"Another World Is Possible" is the motto of the World Social Forum (WSF), whose fourth gathering brought 100,000 people together in Mumbai (Bombay), India in January.
MiningWatch's Jamie Kneen attended, to support the program workshops undertaken by mines minerals and PEOPLE and to take part in a meeting of the Editorial Board of the Mines and Communities web site.
The workshops and meetings were very useful in connecting struggles in India with others around the world. As mentioned above, Canadian asbestos is marketed in India, and Alcan is among the Canadian companies seeking to take advantage of the Indian government's privatisation schemes and opening natural resources to foreign companies. Three people have already been killed protesting Alcan's investment. Uranium mining is also a problem in India; it is run by state corporations in terrifying conditions.
Founded as a creative response to the annual World Economic Forum held in Davos, Switzerland, the WSF brings together academics, grass-roots organizations, and non-governmental organizations to share stories and discuss strategies for resisting corporate globalization and creating sustainable alternatives.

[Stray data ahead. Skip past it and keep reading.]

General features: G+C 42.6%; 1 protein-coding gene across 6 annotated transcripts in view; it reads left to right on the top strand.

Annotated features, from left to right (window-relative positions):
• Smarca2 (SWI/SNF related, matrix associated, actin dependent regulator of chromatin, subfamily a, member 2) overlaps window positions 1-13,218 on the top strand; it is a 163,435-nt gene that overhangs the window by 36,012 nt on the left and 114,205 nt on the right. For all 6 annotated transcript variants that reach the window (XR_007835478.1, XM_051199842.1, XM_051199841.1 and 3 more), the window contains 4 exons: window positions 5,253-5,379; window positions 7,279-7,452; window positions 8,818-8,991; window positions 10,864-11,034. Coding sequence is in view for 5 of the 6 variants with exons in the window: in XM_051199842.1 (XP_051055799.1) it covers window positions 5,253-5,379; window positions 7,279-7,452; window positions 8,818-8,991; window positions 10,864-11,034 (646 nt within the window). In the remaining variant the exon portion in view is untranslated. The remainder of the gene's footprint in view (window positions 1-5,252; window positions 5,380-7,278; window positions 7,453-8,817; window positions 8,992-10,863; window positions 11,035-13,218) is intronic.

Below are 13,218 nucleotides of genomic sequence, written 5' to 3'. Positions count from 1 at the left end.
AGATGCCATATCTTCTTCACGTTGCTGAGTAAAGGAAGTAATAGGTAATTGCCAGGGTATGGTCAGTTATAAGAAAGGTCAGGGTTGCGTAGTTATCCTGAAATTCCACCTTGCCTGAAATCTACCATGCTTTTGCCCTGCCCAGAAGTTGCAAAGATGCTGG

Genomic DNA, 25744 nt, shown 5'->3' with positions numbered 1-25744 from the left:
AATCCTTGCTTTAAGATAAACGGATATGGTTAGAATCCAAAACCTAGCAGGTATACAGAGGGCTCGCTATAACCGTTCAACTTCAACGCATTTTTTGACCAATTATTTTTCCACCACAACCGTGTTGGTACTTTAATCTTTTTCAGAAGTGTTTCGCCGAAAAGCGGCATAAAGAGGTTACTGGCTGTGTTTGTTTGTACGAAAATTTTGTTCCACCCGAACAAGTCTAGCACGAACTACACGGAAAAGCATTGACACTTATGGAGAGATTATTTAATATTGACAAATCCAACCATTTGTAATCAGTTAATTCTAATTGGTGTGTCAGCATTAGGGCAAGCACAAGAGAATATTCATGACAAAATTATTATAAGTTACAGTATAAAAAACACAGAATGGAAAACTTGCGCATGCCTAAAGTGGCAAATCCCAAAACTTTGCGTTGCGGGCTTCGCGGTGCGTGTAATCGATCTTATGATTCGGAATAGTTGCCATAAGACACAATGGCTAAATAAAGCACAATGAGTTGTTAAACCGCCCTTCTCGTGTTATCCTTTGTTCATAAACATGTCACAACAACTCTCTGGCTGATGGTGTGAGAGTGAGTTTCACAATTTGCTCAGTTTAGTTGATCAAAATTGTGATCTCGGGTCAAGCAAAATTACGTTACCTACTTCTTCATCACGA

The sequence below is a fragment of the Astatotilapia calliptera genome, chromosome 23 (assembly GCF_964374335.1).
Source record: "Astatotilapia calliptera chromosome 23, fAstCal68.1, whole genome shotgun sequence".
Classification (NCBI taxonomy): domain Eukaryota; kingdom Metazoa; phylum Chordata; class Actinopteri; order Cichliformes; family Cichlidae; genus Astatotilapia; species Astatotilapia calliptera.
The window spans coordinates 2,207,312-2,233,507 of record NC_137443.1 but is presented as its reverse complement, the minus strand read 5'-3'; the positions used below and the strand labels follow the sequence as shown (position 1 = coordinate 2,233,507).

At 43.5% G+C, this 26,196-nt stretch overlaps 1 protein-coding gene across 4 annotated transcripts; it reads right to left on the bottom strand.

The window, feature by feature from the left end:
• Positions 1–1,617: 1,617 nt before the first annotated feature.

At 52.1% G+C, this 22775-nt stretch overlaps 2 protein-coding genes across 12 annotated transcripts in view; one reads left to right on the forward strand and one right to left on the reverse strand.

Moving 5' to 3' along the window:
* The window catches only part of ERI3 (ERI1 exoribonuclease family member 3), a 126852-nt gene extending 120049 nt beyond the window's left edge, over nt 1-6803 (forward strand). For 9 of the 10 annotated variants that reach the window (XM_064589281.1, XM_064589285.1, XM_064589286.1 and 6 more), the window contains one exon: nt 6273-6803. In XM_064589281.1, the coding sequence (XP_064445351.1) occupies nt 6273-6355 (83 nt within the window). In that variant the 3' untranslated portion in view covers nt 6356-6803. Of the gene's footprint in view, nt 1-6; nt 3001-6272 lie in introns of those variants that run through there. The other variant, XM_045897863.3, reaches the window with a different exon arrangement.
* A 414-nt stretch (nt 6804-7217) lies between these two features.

For the first time, the WSF had a counter-conference as Mumbai Resistance 2004 tried to draw attention to the inefficacy of band-aid solutions and the dangers of dialogue and negotiation in unequal power relationships - as often happens between communities and mining companies - and the dishonesty of NGOs who advocate consultation and negotiation where the communities' interests cannot be properly defended.
We will be building on the connections that were made at and around the WSF.